Stephen Colton's Take on Nature: A quick guide to feeding birds during winter

A coal tit and a blue tit feeding on peanuts from a bird feeder
Stephen Colton

THE local rooks and jackdaws begin their aerobatic movements a little earlier each evening with the shorter days and fading light. The swirling birds darken the sky further as they noisily but purposefully track towards their nearby woodland roosting site, a ritual which will continue through the winter months.

Having passed the autumn equinox, and Michaelmas day, September 29 (Feast of St Michael), we are ill-advised to pick blackberries, as legend tells us this is the day the Archangel cast the devil out of heaven, for him to land on the blackberry bush. Cursing the thorns which hurt him, he is said to have scorched the fruits with his fiery breath before contaminating them with his spit, making them unfit for human consumption.

This edge into winter brings great change for our birdlife, with many summer migrants having already departed our shores, leaving resident species with the task of finding enough nourishment to carry them through winter, when lack of natural food and frosts make birds vulnerable.

With natural habitats continuing to diminish, feeding wild birds in our gardens, however small, can provide them with an important lifeline and contribute to their conservation. It also helps us develop a much better knowledge of bird species and their characteristic behaviours.

Although many enjoy feeding birds all year, I prefer to confine it to the winter months, beginning in late October, by which time birds will have fully availed of nature’s bounty of berries, fruits and nuts from our hedgerows and trees.

Creating a feeding station doesn’t require great expertise and can be developed by using a bird table as the centre of activity alongside other natural features in your garden. If you do choose to erect a bird table, some important points are worth remembering. Make the design simple, with a 30cm x 30cm square tray, supported by a post at a height of at least 4/5ft from the ground.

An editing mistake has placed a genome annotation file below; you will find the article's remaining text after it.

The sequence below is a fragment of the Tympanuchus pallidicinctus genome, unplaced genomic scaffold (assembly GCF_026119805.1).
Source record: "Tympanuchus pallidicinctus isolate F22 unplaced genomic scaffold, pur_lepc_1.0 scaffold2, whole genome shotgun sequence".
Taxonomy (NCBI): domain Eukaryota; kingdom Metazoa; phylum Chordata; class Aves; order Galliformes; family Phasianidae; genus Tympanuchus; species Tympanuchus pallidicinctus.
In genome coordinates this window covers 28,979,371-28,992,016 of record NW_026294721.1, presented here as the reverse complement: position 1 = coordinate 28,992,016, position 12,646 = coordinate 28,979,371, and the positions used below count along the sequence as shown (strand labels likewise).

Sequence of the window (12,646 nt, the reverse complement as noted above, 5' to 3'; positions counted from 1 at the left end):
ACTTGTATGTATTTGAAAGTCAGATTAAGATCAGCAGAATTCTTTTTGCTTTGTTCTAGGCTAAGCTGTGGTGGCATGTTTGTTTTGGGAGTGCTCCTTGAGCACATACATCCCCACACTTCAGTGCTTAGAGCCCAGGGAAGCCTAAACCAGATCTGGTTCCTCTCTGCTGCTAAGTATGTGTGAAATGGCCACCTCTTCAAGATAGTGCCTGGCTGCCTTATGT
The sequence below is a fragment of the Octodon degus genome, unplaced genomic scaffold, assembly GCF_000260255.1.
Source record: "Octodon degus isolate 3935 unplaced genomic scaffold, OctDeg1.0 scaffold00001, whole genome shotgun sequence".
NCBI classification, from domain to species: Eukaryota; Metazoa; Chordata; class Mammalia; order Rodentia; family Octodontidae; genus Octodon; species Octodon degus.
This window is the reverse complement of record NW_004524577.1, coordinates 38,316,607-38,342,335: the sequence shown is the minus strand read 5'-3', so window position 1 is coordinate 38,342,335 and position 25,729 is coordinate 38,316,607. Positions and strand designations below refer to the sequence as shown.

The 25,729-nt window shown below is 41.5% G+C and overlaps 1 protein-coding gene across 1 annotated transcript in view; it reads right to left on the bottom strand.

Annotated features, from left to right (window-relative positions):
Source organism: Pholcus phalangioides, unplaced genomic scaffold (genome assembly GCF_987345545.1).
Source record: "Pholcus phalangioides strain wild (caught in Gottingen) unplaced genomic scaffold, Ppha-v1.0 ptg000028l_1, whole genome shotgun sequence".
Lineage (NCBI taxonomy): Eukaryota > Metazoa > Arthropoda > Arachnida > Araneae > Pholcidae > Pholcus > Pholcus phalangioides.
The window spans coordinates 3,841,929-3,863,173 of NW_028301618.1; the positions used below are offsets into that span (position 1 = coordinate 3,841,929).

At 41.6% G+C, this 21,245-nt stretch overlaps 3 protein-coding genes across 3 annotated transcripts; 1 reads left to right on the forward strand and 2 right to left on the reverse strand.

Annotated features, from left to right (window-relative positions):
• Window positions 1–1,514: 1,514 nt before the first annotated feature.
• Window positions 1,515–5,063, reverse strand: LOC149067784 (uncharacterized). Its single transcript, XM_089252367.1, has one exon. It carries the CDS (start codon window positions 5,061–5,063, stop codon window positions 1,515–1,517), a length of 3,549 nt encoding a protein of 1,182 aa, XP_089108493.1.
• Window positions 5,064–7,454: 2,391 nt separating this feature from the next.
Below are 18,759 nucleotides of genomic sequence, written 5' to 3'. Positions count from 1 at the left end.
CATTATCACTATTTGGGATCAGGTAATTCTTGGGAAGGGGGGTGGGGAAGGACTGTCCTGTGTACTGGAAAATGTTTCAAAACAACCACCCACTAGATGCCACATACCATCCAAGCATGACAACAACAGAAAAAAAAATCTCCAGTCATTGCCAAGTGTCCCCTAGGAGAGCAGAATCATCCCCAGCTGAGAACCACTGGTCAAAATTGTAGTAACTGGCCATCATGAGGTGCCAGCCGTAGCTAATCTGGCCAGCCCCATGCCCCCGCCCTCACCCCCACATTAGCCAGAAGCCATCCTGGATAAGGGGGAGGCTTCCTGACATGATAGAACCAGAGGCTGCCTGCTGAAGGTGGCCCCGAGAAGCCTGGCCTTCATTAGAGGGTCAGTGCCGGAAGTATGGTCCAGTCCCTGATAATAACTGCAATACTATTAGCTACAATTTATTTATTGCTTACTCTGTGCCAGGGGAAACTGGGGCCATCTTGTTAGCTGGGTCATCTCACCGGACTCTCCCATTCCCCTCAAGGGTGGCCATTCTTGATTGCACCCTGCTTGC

Keep your table simple – a small rim helps to avoid food blowing off, while gaps at the corners allow water to drain away

A centimetre-high rim around the edge of the tray will help stop food from blowing off, with gaps left at the corners allowing rain to drain away and make cleaning easier.

Although not essential, a roof will keep food and feeding birds drier. Position the table in an open spot with the cover of some bushes or shrubs nearby, affording birds the opportunity to perch while looking on and providing safety to dash to if disturbed when at the table. Keep it away from fences and trees where cats will lie happily in wait, ready to pounce.

You can add nut feeders, seed hoppers and accessories to attract the more acrobatic species like blue-tits, siskins and goldfinches. Many seeds are favoured, especially sunflower hearts and nyjer seeds, their rich oil content enjoyed by numerous birds.

Unsalted peanuts are also very popular, often hoarded by coal tits, while mealworms are loved by robins and fat balls provide important energy reserves during periods of extreme cold.

You can make your own by pouring melted lard into an empty coconut shell mixed with seeds and nuts. Questions often arise about bread, which is acceptable to birds but only in small amounts and preferably soaked, making it more easily ingested than dry bread.

Blackbirds, thrushes and dunnocks prefer to feed on the ground, so it is worth scattering some food below the table, especially out-of-date fruit, to accommodate these species.

Finally, a must for any feeding station, a bird bath which provides regular fresh drinking water and the opportunity for birds to have a good splash and keep their feathers in prime condition. Make time to enjoy your garden birds this winter.

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